Immunology Chapter 2
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Immunology Chapter 2
What is the difference between immune responses for combating extracellular vs. intracellular pathogens?
1. Extracellular - vulnerable to innate macrophages and adaptive Abs which promote uptake and destruction by phagocytosis
2. Intracellular - Attacked by innate NK cells or adaptive cytotoxic T cells; macrophages activated by helper T cells kill pathogens hiding inside macrophages
What are the various ways pathogens damage host tissue?
1. Exotoxins - secrete extracellular toxins that damage tissue
2. Endotoxins - secrete intracellular toxins that triger phagocytes to release cytokines causing disease
3. Cytopathic - direct damage to infected cell
1. Ag:Ab complexes - activate neutrophils and Mfs
2. T cells - kill infected cells
3. Abs - can cross react w/host tissue
What are the natural barriers to infection provided by epithelia?
1. Mechanical - tight junctions, mucus movement, tears
2. Chemical - Fatty acids, low pH, lysozyme in tears/saliva
3. Microbiological - normal flora competition for nutrients
What are the major categories of antibacterial peptides and enzymes?
1. Lysozyme - eat through the peptidoglycan layer of bacterial cell walls causing them to lyse
2. secretory phospholipase A
- hydrolyzes phospholipids in the cell membrane, killing the cell
1. Defensins - amphipathic peptide, that bores holes in the membrane of bacteria, fungi, and viruses
2. Cathelicidins - disrupt bacterial membranes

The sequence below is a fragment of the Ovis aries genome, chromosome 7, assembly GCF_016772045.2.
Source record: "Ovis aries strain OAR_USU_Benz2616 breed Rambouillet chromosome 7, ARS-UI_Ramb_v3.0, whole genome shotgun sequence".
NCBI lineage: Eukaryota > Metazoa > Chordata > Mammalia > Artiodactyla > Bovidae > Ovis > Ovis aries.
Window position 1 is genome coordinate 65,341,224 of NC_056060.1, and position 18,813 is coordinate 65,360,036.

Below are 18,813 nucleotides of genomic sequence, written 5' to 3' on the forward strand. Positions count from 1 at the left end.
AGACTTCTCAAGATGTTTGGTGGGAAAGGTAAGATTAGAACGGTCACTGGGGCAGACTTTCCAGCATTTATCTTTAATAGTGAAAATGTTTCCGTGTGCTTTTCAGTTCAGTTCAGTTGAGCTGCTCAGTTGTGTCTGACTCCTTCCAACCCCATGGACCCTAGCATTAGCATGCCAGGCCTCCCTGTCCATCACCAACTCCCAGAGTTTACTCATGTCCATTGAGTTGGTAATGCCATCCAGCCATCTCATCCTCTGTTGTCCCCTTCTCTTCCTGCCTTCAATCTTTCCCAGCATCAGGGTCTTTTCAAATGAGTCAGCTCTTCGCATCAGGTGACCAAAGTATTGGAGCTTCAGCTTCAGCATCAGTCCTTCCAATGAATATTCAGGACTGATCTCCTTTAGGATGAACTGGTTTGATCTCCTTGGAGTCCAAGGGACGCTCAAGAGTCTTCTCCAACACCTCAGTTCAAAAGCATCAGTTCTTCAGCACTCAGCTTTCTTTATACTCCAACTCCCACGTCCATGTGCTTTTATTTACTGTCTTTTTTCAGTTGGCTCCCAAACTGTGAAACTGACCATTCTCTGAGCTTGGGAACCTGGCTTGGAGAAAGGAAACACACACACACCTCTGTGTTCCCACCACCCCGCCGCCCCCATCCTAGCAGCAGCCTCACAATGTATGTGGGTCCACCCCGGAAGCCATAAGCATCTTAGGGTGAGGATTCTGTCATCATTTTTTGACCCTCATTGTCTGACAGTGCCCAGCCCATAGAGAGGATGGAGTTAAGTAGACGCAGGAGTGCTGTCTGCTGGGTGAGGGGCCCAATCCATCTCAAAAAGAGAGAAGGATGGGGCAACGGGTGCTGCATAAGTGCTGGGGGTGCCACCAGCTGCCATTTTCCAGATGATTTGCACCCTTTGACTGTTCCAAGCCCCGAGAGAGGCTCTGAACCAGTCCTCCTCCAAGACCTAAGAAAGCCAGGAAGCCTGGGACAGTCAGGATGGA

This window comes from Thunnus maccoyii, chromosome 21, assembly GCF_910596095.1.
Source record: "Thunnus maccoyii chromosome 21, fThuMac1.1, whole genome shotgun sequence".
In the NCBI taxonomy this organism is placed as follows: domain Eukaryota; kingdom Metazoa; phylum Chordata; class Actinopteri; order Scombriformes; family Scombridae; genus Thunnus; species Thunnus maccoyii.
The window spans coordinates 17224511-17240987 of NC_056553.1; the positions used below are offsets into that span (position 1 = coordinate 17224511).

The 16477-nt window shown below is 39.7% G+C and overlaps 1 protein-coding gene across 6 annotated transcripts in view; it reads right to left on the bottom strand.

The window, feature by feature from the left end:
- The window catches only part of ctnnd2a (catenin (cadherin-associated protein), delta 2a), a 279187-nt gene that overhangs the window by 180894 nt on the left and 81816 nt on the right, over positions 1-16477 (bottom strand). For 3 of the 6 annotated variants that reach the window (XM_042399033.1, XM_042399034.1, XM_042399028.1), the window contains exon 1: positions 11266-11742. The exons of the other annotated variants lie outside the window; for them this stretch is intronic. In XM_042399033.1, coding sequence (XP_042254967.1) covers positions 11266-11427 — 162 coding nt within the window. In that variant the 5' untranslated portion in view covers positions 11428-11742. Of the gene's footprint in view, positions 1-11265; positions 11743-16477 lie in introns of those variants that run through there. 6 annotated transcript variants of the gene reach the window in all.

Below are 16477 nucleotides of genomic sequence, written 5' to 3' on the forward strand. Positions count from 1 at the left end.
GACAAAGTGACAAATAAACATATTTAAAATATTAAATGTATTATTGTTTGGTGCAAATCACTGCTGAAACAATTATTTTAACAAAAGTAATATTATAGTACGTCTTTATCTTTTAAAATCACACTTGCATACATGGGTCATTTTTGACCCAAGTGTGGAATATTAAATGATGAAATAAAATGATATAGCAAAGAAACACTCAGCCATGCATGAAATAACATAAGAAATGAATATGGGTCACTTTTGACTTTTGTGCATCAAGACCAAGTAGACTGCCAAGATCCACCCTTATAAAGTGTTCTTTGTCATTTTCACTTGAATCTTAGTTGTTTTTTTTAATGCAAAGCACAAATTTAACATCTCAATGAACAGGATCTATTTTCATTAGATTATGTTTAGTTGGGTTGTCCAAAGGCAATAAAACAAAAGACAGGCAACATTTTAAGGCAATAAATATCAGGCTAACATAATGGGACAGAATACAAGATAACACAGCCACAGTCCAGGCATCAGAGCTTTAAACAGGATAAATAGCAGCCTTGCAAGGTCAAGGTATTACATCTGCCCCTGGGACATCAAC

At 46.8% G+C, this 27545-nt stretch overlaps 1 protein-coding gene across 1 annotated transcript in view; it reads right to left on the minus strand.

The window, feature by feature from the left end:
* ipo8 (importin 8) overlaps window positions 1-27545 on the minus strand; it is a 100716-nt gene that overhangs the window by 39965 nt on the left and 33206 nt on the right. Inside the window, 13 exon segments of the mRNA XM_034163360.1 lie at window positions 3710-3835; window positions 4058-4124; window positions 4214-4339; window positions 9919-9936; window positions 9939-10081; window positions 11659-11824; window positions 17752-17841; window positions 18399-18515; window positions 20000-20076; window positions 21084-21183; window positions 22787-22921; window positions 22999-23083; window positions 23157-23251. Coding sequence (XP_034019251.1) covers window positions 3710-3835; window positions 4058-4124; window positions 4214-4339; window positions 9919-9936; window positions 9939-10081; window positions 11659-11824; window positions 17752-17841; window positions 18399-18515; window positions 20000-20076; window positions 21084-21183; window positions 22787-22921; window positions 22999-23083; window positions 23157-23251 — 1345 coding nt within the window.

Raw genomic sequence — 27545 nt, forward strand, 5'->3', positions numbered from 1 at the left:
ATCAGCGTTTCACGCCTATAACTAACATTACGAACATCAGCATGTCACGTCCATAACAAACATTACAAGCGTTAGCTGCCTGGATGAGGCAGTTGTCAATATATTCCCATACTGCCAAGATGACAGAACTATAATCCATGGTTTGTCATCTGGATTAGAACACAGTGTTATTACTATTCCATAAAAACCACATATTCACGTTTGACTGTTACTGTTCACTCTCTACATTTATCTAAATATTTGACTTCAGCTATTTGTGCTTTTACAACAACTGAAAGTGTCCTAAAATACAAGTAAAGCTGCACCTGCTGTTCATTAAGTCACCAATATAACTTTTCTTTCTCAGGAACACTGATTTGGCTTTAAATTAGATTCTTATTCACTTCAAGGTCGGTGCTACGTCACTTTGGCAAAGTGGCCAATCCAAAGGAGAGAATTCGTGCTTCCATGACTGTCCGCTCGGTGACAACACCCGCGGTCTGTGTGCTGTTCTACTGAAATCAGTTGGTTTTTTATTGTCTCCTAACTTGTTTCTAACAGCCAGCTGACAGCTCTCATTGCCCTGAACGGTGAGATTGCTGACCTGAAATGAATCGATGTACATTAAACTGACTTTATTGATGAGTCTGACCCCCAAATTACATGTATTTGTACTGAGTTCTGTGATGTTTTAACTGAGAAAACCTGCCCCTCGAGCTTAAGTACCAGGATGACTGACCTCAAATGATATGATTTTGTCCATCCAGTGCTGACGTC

3. Histatins - Made in the mouth that act against pathogenic fungi
What are the 3 complement pathways and how are they activated?
Complement is a system of pattern recognition receptors and effector molecules that detect and destroy microorganisms
1. Lectin - ficolins and mannose binding lectin bind to carbs on the pathogen surface
2. Classical Pathway - C1q binds to pathogen or with Abs bound to pathogen surface
3. Alternative - C3 hydrolyzes to initiate eventual deposition of C3 convertase on microbial surface
How is the lectin pathway activated?
1. Ficolins have a trimeric cluster of carbohydrate binding domains that bind oligosaccharides containing acetlyated sugars
2. Mannose-binding lectins have a trimeric cluster of carbohydrate binding domains that bind mannose and fructose
What are the proteins of the classical pathway
1. C1q - Binds directly to pathogen or indirectly to Ab bound to pathogen, thus activating C1r
2. C1r - Cleaves C1s activating it
3. C1s - Cleaves C4 and C2
1. C4b - binds pathogen and opsonizes it; binds C2 for cleavage by C1
2. C4a - mediates inflammation
1. C2a - Cleaves C3 and C5
2 C2b - Precursor to vasoactive C2 kinin
1. C3b - Opsonizes pathogen; binds C5 for cleavage by C2a
2. C3a - mediates inflammation
Describe how the alternative complement pathway can be activated by spontaneous activation of C3.
1. C3 undergoes spontaneous hydrolysis to C3(H
O), which binds to factor B allowing it to be cleaved by factor D into Ba and Bb
2. The C3(H2O) complex is a C3 convertase, cleaving more C3 into C3a and C3b